"I think what doctors might be talking about is a therapeutic substitution. I am talking about an identical brand for generic. For example, the cholesterol-lowering drug Lipitor versus Simvastatin or the old Zocor. They are very different drugs. That's a therapeutic interchange. That's not what I'm talking about."

"But if an [insurance] plan design requires that kind of substitution, there's always the ability of the doctor to make a phone call and get an exception. Most plans that we administer on behalf of our clients do have ability for physicians to appeal in those unique circumstances."

Q. Community pharmacies complain that they're being squeezed by PBMs who are not reimbursing them sufficiently. What's your response?

"You know who the independent retail pharmacies are losing majority of their business to? Retail drugstore chains. Guess who has more competitive prices at retail? The chains. Guess why they are beating them on price so significantly? Because the [big chains] are purchasing with scale."

"Health care is a scale game both in terms of quality and price. Doing lots of procedures drives price down and quality up. That is just the truth. The only thing I take exception with is that we are blamed for this rather that the real source. They are misdirecting their annoyance here."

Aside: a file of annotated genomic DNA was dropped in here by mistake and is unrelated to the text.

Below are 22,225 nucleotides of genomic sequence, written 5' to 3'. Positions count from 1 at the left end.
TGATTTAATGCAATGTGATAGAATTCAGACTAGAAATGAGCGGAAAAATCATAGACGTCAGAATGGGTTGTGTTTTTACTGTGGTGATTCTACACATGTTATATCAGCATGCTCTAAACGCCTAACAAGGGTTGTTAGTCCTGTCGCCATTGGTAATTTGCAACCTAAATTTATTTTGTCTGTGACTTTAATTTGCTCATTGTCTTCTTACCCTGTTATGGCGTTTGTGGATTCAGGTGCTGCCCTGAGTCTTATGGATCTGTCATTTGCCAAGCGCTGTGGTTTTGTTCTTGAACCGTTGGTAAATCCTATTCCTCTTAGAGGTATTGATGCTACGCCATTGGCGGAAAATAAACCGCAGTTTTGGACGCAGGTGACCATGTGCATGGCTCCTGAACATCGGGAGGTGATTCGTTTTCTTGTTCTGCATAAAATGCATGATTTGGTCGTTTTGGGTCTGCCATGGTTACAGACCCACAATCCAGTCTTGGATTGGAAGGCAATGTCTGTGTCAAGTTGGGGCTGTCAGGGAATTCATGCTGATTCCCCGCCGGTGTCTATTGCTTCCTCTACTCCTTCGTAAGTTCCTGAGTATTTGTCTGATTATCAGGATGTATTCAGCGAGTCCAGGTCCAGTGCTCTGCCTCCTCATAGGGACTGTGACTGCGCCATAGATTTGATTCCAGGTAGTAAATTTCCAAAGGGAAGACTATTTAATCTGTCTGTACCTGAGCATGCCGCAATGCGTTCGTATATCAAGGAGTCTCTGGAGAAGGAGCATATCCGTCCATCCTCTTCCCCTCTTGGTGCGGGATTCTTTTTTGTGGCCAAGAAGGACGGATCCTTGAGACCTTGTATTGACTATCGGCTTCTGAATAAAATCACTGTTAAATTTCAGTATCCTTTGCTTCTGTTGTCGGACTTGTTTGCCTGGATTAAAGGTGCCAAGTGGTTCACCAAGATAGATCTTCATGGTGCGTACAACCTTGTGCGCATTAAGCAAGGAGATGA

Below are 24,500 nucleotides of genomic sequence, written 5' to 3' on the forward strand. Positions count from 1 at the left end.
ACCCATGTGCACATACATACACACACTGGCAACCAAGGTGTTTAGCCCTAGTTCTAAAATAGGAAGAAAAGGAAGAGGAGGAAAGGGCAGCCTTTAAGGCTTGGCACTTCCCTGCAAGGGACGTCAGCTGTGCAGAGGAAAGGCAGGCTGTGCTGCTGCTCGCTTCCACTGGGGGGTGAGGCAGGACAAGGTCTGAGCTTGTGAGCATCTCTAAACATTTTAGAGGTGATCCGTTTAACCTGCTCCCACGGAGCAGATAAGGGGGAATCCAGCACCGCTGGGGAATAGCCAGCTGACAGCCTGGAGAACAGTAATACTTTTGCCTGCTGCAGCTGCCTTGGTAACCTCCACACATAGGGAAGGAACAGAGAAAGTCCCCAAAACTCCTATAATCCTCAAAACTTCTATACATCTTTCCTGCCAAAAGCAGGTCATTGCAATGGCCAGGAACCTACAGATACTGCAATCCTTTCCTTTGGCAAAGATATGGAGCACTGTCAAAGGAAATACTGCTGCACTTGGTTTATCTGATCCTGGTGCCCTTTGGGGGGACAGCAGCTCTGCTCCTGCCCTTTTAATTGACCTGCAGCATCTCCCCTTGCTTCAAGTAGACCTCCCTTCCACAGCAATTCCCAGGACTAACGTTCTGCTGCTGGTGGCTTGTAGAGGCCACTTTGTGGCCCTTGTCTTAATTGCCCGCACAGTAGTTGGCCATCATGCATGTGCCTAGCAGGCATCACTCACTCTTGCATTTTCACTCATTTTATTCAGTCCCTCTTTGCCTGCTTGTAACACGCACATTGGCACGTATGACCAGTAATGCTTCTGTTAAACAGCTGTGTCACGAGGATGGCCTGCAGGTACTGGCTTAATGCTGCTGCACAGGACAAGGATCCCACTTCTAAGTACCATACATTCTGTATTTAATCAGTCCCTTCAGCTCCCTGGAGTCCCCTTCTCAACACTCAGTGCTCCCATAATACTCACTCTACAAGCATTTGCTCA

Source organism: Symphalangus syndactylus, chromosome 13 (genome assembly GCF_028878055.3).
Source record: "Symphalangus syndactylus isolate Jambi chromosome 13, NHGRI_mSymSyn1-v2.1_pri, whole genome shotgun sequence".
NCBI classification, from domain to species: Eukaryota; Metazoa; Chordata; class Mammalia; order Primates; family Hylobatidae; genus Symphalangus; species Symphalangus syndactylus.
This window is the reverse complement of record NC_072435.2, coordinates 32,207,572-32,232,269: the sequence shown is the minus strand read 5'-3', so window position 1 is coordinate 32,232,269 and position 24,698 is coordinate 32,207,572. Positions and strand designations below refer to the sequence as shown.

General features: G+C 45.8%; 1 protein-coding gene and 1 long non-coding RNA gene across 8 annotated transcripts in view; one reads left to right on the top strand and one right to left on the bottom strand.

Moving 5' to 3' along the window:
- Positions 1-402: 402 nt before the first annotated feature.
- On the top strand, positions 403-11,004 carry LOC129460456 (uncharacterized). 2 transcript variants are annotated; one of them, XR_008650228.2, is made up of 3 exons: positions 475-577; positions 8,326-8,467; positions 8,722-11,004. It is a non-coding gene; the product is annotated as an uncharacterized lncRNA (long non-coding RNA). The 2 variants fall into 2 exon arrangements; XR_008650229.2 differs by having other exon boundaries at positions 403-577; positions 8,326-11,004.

Q. How do you convince skeptical consumers that insurers and PBMs really are passing along the best prices to consumers?

"Our members can go on our Web site and know exactly what an individual drug costs wherever it is available. We are transparent at the consumer level. But remember, consumers in our business pay co-pay. The true cost of the drug is still borne, especially on the branded side, by the payer. So a $25 co-pay on a brand drug is where it begins and ends for Medco's business. The rest of the price difference is borne by the payer and the payer has full transparency on that."

Q. Why is there so much secrecy surrounding pricing contracts with drug manufacturers?

"We allow third parties to audit at the contract level. What we don't want to do is make public are the individual contracts because we lose that pricing if we did it. It would actually cost our clients more if we couldn't preserve that level of privacy.

The FTC would agree with this. When you disclose at too granular a level, you actually lose pricing advantage for the consumer. You want transparency for trust, but you don't want to harm the pricing environment that's actually good for the consumer."

Q. How urgent is it to reform health care?

"It is vitally urgent. The mistake we as Americans make is that we wait until we are in dire straits. With health care, if we wait until we can wait no longer, the choice that we have to transition to a more effective will go away. We will be left with one choice, which is a socialized single-payer system."

"I believe the government should promulgate and regulate and the private sector should operate and innovate. The government needs to create a framework under which the private sector is empowered to run a better system."

It's open enrollment time for health care coverage at many companies. What do you think of your 2010 choices? Have there been major changes where you work? We'd like you to let us know. Email your thoughts to and you could be part of an upcoming article. For the Comment Policy, click here.  To top of page